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China’s $1.2 billion Lunar New Year box office broke world records earlier this month, but Chinese film buyers and sales agents are not jumping to interpret that as a sign of lasting market recovery, particularly for arthouse productions and indie firms.

Despite astonishing ticket sales, some 80% of the six-day holiday box office went to just the top two out of seven titles — “Detective Chinatown 3″ and ‘Hi, Mom” (pictured) — causing the others to underperform.

This, coupled with the fact that the Chinese New Year release window is uniquely popular, means that the trumpeted success “is therefore no indication that after the holiday, the theatrical market will return to what it was before the pandemic,” says Cindy Lin, CEO of indie distributor Infotainment China, which imports foreign arthouse fare.

Numerous insiders observed that one of the big impacts of the pandemic on the Chinese film market has been a greater polarization. Like the wider global economy, the local industry appears to be experiencing a K-shaped recovery in which a few players recover fully and succeed massively while others tank.

“The top films are going to become even bigger [than expected], but the medium and small ones will die a bad death — the pandemic wiped out the market for them, so they’ll basically just crash,” says Lin.

This has spooked production shingles, with many now preferring to invest in larger tentpoles and less resource-intensive TV fare rather than projects in between, further exacerbating polarization. It has also left Chinese indie buyers in a bind.

The market value for foreign imports has fallen to a third of what they were pre-pandemic, Lin estimates. When Infotainment released the Eddie Redmayne-starring “The Aeronauts” in November, it made just $3.26 million, less than a third of expectations. If the company is able to get Vadim Perelman’s Holocaust-set “Persian Lessons,” which premiered at Berlin last year, past censorship and release it as hoped for this spring, Lin would be happy to merely break even.

Many Chinese buyers who pre-bought titles before the pandemic with higher expectations of returns are now suffering. Lin will be scanning the EFM to see if sellers are adjusting prices downward to match China’s current circumstances. “We’re going to be much more conservative; regardless of price, a film must be really, really unique for us to buy,” she says.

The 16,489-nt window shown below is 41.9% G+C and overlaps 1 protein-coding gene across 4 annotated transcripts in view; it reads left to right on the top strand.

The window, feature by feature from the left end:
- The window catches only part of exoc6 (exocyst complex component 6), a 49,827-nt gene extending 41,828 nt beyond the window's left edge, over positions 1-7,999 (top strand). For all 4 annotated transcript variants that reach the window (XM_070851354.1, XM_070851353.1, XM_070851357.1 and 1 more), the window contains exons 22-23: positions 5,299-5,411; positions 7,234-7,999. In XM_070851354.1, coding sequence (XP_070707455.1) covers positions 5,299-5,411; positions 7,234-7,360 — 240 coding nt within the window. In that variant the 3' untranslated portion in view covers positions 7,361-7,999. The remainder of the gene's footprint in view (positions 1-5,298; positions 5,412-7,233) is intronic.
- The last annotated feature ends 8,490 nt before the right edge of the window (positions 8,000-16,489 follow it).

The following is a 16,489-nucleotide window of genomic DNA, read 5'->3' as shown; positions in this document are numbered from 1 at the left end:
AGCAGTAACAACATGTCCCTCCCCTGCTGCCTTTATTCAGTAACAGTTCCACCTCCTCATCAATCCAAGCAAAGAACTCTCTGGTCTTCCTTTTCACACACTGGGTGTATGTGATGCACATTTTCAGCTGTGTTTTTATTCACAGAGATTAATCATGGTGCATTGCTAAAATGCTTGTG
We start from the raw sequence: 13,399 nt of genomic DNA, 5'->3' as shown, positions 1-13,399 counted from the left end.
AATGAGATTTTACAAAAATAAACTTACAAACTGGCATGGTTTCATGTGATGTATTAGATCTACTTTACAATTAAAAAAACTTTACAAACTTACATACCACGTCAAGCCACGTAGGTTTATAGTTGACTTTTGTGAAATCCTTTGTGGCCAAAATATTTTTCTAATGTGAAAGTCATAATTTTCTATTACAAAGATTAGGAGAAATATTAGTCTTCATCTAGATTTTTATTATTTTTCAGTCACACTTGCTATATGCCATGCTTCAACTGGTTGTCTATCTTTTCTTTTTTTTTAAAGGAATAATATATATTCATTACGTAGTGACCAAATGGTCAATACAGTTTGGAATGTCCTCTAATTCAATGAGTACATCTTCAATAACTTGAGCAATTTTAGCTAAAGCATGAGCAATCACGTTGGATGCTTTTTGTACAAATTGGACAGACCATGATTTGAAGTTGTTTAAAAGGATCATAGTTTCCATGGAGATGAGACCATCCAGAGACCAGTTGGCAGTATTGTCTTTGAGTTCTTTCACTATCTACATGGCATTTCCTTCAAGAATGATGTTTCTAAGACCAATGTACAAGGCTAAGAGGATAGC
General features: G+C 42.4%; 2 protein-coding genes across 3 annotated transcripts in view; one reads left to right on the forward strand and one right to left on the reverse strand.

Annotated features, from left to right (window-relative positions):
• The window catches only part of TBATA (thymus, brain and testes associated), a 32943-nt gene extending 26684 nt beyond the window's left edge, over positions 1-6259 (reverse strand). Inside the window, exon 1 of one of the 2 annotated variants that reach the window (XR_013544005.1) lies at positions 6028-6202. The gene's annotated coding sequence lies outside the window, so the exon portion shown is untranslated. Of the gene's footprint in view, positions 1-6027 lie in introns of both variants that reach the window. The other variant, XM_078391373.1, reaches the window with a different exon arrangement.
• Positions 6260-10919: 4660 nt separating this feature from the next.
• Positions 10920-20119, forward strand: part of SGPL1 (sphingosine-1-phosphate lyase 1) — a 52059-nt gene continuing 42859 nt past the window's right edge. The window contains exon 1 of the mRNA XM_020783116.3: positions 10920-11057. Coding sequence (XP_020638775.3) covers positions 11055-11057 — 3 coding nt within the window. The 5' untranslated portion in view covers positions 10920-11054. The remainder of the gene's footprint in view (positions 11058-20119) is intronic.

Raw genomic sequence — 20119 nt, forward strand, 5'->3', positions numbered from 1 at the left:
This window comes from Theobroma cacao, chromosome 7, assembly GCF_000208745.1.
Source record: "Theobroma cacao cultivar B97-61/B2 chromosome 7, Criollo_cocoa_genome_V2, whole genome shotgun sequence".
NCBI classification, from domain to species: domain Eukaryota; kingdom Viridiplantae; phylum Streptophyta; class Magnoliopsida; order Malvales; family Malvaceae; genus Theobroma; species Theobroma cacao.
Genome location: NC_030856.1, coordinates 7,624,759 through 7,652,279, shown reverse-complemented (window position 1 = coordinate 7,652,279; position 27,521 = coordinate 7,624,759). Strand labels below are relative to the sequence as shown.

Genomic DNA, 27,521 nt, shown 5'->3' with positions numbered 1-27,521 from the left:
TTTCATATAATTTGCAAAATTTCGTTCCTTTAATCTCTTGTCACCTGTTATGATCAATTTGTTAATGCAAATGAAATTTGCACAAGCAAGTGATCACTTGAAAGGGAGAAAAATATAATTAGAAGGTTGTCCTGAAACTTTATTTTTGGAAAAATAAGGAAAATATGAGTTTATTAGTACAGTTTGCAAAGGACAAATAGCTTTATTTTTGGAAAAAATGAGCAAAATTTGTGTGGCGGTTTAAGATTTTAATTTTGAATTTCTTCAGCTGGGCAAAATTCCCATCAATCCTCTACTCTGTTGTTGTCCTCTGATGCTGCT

Overall, there’s a notably smaller presence of Chinese firms and films at the 2021 EFM. One reason is that many are instead focusing on Hong Kong Filmart, a more critical market for Asia, which this year begins just 10 days after Berlin closes.

It is also due to a more general inward turn by China post-pandemic.

“What’s a bit scary is that China is revolving in on itself even more than before to focus on its own market, a sort of trend of anti-globalization,” notes Cristiano Bortone, director of the Bridging the Dragon association connecting China and Europe. He added that “with the whole buzz of the festival and its awards, market and meetings being somewhat less glossy online, Chinese players seem substantially less interested at the moment in acquiring Western movies” at the event.

One bright spot for business this year will likely be remakes, which have seen an “astonishing” upswing recently as the most expedient way for Chinese firms to acquire good content and rapidly move into production without years of development, he says.

On the sales side, Chinese players are also hitting a wall. Foreign distributors already have a backlog of 2019 product that they were unable to release in 2020, and so are simply unable to buy that many smaller new titles, regardless of their quality or appeal.

“All you can do is try to push the right films at the right time to the right people,” adaptably and proactively seeking out opportunities as they unexpectedly arise, says Jing Xu, festival manager of Chinese sales, distribution and production firm Rediance.

Larger blockbusters with a proven box office might be able to avoid this fate, says Cedric Behrel, director of London-based Chinese film distributor Trinity Cine Asia. “There’s a golden opportunity starting in April or May and running through the summer that Chinese films slotted in could potentially over-perform because of the lack of studio product” to compete with due to COVID-19 in certain overseas markets, he adds.

Meanwhile, another challenge for smaller Chinese productions is the threat of piracy. Such films, which have a limited pool of interested buyers to begin with, are “extremely wary and conservative about participating” in online festivals and screenings for fear of leaks, says Xu.

Unwilling to attend virtual festivals and unable to sell to foreign VOD platforms before their Chinese theatrical release, such films are in a bind. “If the pandemic continues and online screenings remain the norm, the lifespan of these festival-type arthouse films will be very short,” she says. “These circumstances could knock as much as a year off a film’s potential screening time, and perhaps after a year it won’t be fresh enough for mainstream festivals anyway.”

But Xu remains optimistic that things will pick up again when the global exhibition sector is in better shape. “Even if everyone at the EFM is just shopping around or hesitating, it doesn’t mean that the market has totally been decimated,” she says. “When cinemas do reopen, they’ll still need product.”

From his perch in the U.K., where a cinema reopening date has been announced amidst streams of successful vaccinations, Behrel agrees. “It feels like Berlin and Filmart are the beginning of a new era that is post-COVID, or at least post-vaccine,” he says. “There feels like a lot more positivity than at any point last year, and a feeling, rightly or wrongly, that when things reopen, there’ll be no turning back.